At the extremes of this curve, absurdity or delusion reigns. That is the nature of extremes. Beyond Project A lies wasteful bureaucracy and process gridlock. Beyond Project B is rogue chaos. But, somewhere along that curve, for every project, lies the point where process enables productivity. That's the sweet spot a project manager needs to find and apply. When trying to find the best place along this curve to operate there are many things to consider, but of particular interest to me is the degree to which the team or organization can operate transactionally or relationally.

When planning projects, thinking of work as a series of transactions is simpler. Transactions appear to work better than relationships because the commitment level is clearer and more defined. Transactions operate within an input-processing-output (IPO) or transformational model. It is the same model used for engineering or a production line. Feed something in one end, process it, and you get an expected output. If your project is looking for repeatable processes that produce the same outcome every time, thinking within this paradigm may be fine.

On the other hand, relationships are muddy and difficult to clarify, at least when compared to the transformational or mechanistic model above. But too often, we approach relationships as transactions because the uncertainty of relationships disturbs our sense of control. This results in the players trying to reduce their activities down to further elaborated transactional agreements before they attempt to get something done. These agreements create at best a faux-relationship that will forever require greater and greater levels of reduction to be effective. Each level of reduction further erodes the efficiency of the work and challenges the underpinnings of the relationship, not to mention how it creates the misperception of control and predeterminism. This is evidenced in a detailed work breakdown structure (WBS) approach to planning-using detailed work efforts for each task in an attempt to replace the need for a relationship as work is transactionally handed off.

I work with a lot of customers who used to ask for process; they felt they needed to move down the process curve toward methodologies or models like CMMI, SPICE, or Six Sigma. But they struggled with the implementation because too many of their projects were more like Project B. So these clients have decided to "go agile" because they believe agile doesn't require so much process. Usually what they get is chaos. They removed the rigid process, but failed to implement the high degree of personal and team discipline needed to successfully execute without it. This is when I change the label on the curve and call it the "discipline curve" instead, to emphasize the need to build disciplines not just throw out process. It's not that process doesn't require discipline, it's just a different way of looking at discipline.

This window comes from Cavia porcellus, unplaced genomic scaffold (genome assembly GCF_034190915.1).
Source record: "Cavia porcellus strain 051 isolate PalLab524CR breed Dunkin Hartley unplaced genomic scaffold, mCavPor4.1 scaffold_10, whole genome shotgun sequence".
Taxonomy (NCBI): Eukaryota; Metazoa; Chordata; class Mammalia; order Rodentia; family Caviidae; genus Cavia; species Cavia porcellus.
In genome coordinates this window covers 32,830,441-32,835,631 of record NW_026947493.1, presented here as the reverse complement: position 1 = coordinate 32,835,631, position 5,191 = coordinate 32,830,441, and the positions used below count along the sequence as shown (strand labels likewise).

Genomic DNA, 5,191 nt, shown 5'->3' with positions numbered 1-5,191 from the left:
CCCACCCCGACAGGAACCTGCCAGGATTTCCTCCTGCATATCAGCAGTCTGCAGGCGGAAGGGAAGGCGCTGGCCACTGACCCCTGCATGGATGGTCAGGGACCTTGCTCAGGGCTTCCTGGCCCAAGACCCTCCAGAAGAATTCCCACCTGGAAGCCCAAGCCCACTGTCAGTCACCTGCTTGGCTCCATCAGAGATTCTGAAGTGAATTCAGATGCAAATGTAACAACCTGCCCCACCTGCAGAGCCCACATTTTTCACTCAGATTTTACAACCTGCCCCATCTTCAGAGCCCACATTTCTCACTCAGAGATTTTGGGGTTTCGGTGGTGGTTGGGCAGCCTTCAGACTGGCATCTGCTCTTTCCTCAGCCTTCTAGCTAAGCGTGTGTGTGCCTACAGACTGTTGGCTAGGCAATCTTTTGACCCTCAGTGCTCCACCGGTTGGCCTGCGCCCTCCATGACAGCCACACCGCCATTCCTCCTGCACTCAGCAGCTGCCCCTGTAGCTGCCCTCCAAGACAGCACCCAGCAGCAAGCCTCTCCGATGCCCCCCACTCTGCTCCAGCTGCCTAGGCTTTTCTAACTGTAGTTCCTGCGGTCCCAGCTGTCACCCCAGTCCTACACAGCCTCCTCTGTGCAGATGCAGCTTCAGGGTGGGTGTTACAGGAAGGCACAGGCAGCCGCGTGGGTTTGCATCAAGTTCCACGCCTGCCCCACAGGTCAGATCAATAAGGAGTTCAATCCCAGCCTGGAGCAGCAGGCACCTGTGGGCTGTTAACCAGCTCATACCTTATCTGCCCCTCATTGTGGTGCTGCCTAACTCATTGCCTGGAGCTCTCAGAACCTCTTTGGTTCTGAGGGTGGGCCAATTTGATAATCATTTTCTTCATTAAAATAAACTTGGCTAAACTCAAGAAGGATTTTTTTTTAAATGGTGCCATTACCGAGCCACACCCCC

A traditional definition of discipline is to correct to a set of rules or norms. This applies a thermostatic control model where the expected outcome is clear and static and all actions are "disciplined" to correct the variance and return to the desired state. This may work for machines, or even for people when applying static legal or social norms, but it doesn't work well when the outcome is uncertain or in a state of flux or discovery. This approach sounds similar to how transactions operate; there is an expected adherence to a set of external rules and external governance is applied to control the variances.

I prefer to use a different definition of discipline when working in relationships: doing what you know needs to be done to keep a commitment even when it is inconvenient or uncomfortable. Under this definition, the commitment replaces the rules, and it is not static but rather a fluid and negotiated outcome between both parties. The governance is internal instead of external, and the discipline includes the desire by both parties to continually seek the fulfillment of the commitment. Here, the commitment is part of the relationship and they enable each other.

On my teams and in our family, I like to think that discipline reigns—well, most of the time. I love being a dad and a project manager. I'm not so fond of being the household or team policeman. Sometimes parenting requires a little of both, but given a choice, I prefer to be Dad. I think my daughters and my co-workers appreciate it too. Well, most of the time.

Making and keeping commitments is a required discipline if you are going to try to operate further up the discipline curve. It is an essential element of high performing teams and a staple of my approach to parenting. Building a culture or relationships based on a discipline of commitment is not easy and requires its own level of internal and personal governance. In the next article, I'll explore ways to develop a Discipline of Commitment on project teams.